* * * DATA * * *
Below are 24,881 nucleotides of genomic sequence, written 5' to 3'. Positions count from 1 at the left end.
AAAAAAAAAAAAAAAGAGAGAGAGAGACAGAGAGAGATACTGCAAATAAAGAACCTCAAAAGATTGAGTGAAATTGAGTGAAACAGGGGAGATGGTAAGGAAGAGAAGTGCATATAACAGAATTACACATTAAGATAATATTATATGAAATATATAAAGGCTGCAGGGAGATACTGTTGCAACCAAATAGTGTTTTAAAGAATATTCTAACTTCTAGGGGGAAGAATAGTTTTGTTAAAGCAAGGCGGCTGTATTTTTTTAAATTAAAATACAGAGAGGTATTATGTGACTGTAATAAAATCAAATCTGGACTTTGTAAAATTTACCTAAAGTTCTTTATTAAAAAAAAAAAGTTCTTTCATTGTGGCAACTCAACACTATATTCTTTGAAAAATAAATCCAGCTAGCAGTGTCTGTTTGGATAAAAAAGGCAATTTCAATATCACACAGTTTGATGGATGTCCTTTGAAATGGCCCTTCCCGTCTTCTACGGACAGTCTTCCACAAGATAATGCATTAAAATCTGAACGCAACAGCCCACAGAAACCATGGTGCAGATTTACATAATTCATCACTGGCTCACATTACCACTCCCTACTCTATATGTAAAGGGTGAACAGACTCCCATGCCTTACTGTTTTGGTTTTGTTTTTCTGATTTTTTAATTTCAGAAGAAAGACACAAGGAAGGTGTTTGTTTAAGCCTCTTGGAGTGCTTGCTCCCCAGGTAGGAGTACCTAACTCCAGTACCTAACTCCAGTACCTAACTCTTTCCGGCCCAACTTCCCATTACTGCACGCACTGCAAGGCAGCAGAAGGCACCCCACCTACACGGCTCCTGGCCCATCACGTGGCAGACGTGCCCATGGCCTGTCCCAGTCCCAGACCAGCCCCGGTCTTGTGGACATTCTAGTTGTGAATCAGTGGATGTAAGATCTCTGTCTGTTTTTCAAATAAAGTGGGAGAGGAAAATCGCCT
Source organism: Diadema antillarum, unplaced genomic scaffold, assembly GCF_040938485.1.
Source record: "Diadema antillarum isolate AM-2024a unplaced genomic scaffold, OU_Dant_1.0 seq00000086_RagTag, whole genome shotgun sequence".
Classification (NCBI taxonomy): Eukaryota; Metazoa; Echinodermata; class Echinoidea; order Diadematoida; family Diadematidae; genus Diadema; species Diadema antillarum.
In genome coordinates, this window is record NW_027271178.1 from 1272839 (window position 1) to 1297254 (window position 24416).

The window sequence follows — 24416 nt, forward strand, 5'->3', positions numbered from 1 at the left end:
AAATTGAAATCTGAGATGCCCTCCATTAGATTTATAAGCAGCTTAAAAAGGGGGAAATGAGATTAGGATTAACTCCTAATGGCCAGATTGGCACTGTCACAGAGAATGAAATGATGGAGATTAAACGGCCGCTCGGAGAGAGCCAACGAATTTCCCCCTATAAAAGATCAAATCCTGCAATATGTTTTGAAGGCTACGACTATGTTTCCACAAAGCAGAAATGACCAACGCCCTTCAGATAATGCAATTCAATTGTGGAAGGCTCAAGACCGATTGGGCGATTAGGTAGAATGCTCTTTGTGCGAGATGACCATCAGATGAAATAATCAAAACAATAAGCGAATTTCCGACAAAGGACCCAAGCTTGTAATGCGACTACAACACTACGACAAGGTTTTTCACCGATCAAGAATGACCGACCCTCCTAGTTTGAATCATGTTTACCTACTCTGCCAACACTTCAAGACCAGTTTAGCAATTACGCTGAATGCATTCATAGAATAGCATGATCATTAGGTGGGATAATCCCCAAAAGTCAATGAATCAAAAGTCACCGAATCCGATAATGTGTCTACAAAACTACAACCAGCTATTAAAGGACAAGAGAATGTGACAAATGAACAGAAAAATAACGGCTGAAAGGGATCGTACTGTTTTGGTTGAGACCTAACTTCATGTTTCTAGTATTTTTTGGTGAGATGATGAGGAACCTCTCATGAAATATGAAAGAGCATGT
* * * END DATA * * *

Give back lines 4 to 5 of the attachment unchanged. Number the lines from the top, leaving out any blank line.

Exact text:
Source record: "Diadema antillarum isolate AM-2024a unplaced genomic scaffold, OU_Dant_1.0 seq00000086_RagTag, whole genome shotgun sequence".
Classification (NCBI taxonomy): Eukaryota; Metazoa; Echinodermata; class Echinoidea; order Diadematoida; family Diadematidae; genus Diadema; species Diadema antillarum.